Poster prize winners include study of ATV-related trauma

December 1, 2005

As the worldwide popularity of all-terrain vehicles continues to soar, radiologists must recognize the potentially life-threatening injuries that can result from this recreational pursuit, according to a prize-winning education exhibit at the RSNA meeting.

As the worldwide popularity of all-terrain vehicles continues to soar, radiologists must recognize the potentially life-threatening injuries that can result from this recreational pursuit, according to a prize-winning education exhibit at the RSNA meeting.

ATVs can reach speeds of more than 80 miles per hour, but few use restrictions exist. Since 1984, 6494 deaths have resulted from ATVs in the U.S. Of these, 2019 (31%) involved users under the age of 16. In 2004 alone, 129,500 ATV-related injuries required hospital treatment, and the annual cost of deaths exceeds $100 million.

"ATV-related trauma is rapidly becoming a major public health problem. Rates of injury, morbidity, and mortality continue to rise. Severe injuries in the pediatric population are alarmingly high, and there is poor helmet usage," wrote lead author Dr. Brian J. Montague from the University of California, San Diego.

The UCSD Medical Center documented 125 trauma admissions from ATVs. Of these, 109 were male, 16 were female, with a mean age of 30. Only 53 drivers wore helmets, and 22 serious injuries resulted. Hospital stays averaged 5.1 days, with a mean charge per stay of $55,890. The most common injuries included lumbar spine fracture, thoracic spine fracture, and maxillofacial fracture.

Campaigners calling for tighter regulations on ATVs support pre-sale training and certification, formal notification to buyers of safety rules, new performance and design standards, and alcohol and age restrictions.

The UCSD group was one of seven North American research teams that collected the eight magna cum laude awards from the RSNA, disappointing the hundreds of European and Asian presenters who crave these prestigious annual awards.

The top nuclear medicine exhibit involved a new diagnostic agent for detecting infection, technetium-99m-fanolesomab (NeutroSpec). This antigranulocyte antibody binds to CD15 antigens expressed on human leukocytes, and is approved for patients with an equivocal presentation of appendicitis.

The radiolabeled antibody is injected directly into patients, labeling leukocytes in vivo and overcoming the limitations of in vitro cell labeling.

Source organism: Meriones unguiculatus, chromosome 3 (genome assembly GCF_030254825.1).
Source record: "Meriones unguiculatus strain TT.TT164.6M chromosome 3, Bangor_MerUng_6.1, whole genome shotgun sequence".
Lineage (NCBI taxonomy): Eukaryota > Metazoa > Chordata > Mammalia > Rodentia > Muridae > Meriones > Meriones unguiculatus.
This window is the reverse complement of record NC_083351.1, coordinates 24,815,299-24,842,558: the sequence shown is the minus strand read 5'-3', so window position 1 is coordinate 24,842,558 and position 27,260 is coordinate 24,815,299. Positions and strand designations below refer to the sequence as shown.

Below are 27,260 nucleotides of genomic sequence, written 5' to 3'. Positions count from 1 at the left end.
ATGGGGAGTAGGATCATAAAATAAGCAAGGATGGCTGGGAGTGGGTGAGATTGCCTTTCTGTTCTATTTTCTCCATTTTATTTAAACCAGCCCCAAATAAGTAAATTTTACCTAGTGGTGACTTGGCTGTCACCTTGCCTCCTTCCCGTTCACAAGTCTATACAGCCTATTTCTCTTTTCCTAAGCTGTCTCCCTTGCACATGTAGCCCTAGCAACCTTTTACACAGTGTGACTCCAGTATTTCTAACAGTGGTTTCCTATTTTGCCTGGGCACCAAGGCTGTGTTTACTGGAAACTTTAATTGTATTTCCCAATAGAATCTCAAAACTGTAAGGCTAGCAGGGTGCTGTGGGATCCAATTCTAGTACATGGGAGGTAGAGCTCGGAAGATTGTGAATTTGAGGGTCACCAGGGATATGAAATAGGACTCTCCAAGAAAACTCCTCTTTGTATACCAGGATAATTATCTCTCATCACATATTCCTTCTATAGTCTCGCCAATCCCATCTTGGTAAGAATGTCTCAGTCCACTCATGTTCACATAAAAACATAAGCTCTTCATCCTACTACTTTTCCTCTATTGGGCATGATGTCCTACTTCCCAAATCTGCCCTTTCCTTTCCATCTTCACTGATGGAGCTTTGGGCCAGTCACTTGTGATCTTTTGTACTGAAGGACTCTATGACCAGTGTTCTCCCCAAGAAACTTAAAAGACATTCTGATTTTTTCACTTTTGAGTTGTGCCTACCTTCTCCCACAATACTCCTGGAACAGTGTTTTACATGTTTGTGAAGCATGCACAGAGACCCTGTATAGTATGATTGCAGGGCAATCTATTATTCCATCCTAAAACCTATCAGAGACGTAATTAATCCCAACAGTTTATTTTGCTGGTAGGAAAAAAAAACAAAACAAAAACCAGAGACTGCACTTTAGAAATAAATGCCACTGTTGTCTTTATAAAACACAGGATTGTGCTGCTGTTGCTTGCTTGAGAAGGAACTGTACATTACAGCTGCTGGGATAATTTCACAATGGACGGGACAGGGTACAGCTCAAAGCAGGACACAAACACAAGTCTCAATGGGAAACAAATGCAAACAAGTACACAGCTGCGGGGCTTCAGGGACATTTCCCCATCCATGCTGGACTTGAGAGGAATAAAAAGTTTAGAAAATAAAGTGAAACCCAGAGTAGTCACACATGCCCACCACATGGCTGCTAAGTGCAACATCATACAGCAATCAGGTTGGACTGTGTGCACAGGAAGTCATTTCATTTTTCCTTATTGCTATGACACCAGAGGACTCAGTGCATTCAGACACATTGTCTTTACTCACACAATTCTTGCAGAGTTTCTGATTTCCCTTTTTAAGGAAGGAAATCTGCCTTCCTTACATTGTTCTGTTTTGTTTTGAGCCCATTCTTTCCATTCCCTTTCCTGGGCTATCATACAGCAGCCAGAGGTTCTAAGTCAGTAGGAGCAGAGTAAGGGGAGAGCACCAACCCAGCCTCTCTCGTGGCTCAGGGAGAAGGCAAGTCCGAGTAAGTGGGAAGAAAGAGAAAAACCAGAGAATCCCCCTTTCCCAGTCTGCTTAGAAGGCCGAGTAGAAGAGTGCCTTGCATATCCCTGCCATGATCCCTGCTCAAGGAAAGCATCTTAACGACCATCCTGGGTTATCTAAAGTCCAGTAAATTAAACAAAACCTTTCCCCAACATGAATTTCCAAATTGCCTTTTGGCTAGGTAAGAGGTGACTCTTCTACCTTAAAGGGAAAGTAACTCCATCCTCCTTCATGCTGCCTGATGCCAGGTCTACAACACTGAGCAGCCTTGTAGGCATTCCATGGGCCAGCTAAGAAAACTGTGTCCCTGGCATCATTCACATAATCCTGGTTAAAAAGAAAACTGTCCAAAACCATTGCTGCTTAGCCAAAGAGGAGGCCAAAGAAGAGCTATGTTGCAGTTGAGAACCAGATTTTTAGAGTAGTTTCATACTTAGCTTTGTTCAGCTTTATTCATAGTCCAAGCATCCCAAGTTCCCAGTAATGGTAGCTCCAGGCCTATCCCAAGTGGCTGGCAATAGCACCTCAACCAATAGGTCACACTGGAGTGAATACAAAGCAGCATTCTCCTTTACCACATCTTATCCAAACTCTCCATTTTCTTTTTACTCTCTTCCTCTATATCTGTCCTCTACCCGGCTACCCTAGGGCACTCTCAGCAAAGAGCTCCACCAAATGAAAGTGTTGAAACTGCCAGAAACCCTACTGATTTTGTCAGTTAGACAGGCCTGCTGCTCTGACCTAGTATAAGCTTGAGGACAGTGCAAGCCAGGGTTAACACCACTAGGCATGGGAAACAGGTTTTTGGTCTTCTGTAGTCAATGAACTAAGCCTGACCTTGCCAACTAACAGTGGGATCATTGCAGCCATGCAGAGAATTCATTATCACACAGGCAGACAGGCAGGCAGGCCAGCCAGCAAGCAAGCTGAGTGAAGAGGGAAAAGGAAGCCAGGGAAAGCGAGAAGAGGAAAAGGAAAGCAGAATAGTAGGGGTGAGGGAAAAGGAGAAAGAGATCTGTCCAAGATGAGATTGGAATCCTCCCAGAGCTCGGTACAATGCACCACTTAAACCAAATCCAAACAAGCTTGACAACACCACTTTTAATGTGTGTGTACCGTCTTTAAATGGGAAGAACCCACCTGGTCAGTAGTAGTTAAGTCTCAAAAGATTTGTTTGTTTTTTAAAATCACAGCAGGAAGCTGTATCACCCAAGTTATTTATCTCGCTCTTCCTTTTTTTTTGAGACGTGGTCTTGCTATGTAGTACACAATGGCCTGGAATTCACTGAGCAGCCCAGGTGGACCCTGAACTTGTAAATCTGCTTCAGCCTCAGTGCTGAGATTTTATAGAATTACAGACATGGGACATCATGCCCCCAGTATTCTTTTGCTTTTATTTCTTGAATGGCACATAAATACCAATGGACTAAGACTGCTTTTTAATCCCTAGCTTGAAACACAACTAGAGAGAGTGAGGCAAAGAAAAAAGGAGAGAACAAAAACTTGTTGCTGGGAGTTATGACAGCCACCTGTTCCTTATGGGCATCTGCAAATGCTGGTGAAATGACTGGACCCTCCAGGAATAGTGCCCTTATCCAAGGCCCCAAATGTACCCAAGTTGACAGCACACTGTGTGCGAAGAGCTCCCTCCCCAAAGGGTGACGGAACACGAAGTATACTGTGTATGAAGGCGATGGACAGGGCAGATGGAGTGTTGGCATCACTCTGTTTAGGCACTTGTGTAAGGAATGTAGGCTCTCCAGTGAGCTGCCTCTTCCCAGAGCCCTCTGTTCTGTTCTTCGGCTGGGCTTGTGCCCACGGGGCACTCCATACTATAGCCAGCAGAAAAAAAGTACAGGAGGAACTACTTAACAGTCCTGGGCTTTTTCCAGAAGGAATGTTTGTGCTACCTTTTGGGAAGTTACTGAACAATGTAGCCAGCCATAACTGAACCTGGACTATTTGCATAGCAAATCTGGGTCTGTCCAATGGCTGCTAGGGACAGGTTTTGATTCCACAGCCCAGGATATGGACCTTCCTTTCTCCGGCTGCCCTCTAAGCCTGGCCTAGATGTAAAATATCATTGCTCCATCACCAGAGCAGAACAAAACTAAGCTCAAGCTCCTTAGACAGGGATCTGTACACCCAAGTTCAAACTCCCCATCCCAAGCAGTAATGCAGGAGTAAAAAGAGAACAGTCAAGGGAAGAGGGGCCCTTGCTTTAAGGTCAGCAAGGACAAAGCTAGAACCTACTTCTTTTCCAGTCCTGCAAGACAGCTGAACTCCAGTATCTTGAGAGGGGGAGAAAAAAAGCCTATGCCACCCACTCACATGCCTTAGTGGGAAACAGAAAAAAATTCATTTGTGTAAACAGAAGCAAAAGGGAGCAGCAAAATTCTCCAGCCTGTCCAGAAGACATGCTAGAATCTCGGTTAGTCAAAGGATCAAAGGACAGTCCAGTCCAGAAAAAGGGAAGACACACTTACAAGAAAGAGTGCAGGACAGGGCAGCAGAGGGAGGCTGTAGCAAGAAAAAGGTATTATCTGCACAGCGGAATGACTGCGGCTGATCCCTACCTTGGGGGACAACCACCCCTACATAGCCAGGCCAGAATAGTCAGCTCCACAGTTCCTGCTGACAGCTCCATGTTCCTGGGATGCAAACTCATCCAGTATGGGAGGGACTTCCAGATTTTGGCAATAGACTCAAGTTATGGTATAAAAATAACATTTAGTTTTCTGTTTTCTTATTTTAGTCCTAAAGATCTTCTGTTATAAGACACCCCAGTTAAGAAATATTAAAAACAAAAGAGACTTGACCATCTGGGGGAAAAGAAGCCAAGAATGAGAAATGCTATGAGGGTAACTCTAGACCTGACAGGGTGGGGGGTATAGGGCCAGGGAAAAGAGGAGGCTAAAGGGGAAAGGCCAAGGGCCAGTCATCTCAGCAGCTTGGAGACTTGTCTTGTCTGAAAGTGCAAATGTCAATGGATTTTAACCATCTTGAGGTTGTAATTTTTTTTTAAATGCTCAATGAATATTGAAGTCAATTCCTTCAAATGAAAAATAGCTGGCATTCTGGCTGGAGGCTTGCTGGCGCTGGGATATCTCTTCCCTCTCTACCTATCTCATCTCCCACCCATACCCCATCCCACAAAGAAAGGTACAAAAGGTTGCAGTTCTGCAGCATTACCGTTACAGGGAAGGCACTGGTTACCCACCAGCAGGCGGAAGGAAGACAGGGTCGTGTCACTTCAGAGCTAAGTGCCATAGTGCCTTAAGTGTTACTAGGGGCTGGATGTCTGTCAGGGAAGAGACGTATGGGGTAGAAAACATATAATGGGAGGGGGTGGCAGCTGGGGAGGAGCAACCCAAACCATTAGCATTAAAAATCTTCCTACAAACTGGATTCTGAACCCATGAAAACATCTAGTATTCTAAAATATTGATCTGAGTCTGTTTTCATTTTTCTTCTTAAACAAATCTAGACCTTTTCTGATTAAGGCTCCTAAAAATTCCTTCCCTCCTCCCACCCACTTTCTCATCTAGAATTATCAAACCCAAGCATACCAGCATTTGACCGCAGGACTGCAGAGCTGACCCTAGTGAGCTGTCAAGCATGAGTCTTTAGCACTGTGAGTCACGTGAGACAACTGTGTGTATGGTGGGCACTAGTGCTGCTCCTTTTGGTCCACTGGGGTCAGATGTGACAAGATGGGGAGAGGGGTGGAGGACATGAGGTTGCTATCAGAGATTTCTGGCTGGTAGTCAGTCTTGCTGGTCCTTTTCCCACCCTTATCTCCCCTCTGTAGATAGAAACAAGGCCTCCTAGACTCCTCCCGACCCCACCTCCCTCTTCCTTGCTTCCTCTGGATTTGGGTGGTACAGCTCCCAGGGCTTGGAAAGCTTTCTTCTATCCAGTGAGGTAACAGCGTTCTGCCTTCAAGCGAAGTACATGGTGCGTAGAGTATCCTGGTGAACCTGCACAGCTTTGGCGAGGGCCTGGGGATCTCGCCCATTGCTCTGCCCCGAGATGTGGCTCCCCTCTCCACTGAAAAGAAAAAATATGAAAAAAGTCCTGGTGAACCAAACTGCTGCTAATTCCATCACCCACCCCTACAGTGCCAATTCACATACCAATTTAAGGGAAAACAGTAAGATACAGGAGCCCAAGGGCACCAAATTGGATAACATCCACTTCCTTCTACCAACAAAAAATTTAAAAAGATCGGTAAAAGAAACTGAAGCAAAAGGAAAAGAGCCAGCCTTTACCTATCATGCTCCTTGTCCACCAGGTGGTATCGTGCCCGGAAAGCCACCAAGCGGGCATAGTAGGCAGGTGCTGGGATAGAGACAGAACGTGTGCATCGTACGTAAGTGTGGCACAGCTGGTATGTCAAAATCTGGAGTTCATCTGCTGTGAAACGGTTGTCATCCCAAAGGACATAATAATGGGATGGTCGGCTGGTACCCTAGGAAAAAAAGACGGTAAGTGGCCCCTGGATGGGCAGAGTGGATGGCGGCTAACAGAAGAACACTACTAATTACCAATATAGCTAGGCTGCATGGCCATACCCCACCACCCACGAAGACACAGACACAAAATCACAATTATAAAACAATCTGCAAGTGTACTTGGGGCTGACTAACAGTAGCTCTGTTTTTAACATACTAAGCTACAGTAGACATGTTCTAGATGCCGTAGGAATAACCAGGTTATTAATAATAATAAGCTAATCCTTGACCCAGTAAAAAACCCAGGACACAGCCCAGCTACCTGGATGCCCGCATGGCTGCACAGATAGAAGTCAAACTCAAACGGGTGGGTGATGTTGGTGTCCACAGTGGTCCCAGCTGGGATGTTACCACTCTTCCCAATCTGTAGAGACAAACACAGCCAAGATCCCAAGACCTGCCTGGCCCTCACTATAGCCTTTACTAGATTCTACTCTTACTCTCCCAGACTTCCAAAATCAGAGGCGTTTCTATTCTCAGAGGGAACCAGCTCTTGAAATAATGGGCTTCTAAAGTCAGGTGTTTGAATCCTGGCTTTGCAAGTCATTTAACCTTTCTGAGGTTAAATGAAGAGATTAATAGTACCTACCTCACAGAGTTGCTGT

"The product rapidly and accurately diagnoses appendicitis in patients with an equivocal presentation," wrote lead author Dr. Josephine N. Rini, division of nuclear medicine, Long Island Jewish Medical Center, New Hyde Park, NY. "Preliminary investigations suggest that it is comparable to in-vitro In111-labeled leukocytes for diagnosing diabetic pedal osteomyelitis. Although data are limited, it is likely Tc99m-fanolesomab will be useful for diagnosing other infections."

A poster assessing MRI's utility in myocardial perfusion garnered first prize for cardiac imaging. The lead author, S.A. Reid, PhD., hails from the University of Leeds. The poster addressed the influence of scan parameters, normal and abnormal perfusion images, post-processing, and pitfalls.

The poster discussed modified look-locker inversion (MOLLI) recovery, a pulse sequence scheme for cardiac imaging, which allows myocardial T1-mapping with high spatial resolution on clinical 1.5T systems within a single breath-hold. But before this technique can be used to assess T1 changes in patients with myocardial disease, its normal in vivo behaviour needs to be determined.

The other magna cum laude winners were Dr. Viviane Khoury, University of Montreal (musculoskeletal ultrasound); Dr. Kristin Dittmar, UCLA (treatment of uterine leiomyomas); Dr. Joy A. Henningsen, MD Anderson Cancer Center, Houston (percutaneous biopsy of head and neck lesions using image guidance); Dr. L.R. Gentry, University of Wisconsin, Madison (diagnostic evaluation of cervical spine trauma); and Dr. B. Sundaram, Ann Arbor, Michigan (CT of normal and abnormal findings following thoracic aortic interposition and inclusion graft surgeries).